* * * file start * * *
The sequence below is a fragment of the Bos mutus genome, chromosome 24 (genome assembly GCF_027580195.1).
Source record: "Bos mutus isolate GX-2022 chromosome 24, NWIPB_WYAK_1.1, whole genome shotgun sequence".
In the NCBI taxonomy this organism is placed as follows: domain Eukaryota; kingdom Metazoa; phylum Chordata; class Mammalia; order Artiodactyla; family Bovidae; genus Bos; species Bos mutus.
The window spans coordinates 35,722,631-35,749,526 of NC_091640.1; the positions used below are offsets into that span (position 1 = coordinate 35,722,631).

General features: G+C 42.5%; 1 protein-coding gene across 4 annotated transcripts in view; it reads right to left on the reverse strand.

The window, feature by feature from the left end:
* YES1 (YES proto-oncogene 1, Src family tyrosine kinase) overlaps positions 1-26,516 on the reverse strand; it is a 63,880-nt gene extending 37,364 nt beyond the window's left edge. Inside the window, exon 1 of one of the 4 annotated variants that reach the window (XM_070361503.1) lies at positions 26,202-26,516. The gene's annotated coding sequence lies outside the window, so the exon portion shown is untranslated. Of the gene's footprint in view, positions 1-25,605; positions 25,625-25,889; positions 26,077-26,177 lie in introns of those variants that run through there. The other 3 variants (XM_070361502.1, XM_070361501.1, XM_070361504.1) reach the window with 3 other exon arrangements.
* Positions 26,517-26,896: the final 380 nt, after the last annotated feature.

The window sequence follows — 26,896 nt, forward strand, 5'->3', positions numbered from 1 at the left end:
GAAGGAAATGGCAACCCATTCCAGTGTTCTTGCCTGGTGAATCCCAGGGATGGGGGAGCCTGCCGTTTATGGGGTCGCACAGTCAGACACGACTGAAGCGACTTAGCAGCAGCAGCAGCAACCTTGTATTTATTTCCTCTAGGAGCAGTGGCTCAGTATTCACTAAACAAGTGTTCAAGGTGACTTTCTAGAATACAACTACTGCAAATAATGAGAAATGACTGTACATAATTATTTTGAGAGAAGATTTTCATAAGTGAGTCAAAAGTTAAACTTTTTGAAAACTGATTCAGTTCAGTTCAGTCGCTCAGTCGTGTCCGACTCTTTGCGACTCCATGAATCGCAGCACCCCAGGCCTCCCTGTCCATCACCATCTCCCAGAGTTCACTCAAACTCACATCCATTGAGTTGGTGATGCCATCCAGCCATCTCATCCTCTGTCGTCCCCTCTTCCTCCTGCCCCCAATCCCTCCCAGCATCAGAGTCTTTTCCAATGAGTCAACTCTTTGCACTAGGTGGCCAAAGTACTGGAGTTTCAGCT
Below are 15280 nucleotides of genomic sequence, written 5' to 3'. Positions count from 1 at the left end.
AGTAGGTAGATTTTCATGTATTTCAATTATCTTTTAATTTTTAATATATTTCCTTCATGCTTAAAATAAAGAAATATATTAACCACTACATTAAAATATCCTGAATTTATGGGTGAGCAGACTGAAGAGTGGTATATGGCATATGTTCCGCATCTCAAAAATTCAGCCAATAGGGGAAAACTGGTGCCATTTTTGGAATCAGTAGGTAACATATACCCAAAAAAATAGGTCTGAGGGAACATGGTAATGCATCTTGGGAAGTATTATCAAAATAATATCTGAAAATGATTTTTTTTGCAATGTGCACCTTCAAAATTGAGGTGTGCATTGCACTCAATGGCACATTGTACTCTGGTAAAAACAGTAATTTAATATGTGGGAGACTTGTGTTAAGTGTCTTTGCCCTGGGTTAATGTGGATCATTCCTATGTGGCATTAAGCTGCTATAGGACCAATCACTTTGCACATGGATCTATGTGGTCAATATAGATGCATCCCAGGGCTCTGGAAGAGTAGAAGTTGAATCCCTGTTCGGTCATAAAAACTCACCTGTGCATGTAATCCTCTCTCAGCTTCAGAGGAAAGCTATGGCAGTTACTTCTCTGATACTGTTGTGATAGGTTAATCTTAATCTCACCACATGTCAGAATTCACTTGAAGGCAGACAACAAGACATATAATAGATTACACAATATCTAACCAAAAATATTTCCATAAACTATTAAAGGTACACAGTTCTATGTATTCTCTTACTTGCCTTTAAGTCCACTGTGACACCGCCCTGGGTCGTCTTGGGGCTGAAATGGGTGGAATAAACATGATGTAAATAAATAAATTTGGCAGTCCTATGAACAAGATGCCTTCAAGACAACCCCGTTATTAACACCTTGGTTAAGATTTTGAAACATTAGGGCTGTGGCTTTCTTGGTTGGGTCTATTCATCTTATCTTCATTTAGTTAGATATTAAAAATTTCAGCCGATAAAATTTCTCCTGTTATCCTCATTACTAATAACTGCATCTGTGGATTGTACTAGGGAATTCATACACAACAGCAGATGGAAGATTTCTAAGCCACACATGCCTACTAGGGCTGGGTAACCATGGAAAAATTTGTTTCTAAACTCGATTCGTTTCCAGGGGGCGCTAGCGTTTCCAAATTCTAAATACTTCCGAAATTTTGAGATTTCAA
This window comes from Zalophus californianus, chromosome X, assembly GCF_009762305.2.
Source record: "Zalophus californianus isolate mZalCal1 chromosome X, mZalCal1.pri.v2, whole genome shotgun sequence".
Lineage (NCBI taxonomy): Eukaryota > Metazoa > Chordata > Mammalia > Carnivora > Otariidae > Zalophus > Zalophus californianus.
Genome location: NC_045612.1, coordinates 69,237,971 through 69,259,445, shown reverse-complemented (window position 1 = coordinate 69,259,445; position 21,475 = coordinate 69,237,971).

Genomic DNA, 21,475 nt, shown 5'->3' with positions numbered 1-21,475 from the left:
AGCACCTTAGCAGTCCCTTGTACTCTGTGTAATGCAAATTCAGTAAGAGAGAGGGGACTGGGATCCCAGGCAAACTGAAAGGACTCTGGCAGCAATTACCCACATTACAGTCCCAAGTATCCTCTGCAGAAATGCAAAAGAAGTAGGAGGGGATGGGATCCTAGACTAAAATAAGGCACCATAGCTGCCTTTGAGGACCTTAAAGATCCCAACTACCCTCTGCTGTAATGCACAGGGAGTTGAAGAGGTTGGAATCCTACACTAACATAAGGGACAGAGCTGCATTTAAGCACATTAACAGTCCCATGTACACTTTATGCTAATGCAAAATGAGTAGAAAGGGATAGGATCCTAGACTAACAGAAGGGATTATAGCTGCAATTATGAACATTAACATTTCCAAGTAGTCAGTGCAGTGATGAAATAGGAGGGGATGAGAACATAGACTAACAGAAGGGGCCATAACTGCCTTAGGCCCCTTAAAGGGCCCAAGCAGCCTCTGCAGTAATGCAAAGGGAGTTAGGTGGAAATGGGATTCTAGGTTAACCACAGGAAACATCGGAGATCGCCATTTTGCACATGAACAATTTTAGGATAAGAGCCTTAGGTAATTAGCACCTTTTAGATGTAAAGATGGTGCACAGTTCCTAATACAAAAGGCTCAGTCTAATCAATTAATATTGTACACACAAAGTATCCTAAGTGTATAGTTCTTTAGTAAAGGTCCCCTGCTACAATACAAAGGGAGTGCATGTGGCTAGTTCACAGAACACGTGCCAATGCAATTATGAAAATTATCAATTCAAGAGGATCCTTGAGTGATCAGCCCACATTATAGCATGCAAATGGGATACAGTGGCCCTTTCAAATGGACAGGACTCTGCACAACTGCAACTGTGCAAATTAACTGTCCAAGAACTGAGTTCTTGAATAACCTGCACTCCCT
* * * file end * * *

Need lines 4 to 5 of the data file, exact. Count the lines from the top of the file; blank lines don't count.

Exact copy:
The window spans coordinates 35,722,631-35,749,526 of NC_091640.1; the positions used below are offsets into that span (position 1 = coordinate 35,722,631).

General features: G+C 42.5%; 1 protein-coding gene across 4 annotated transcripts in view; it reads right to left on the reverse strand.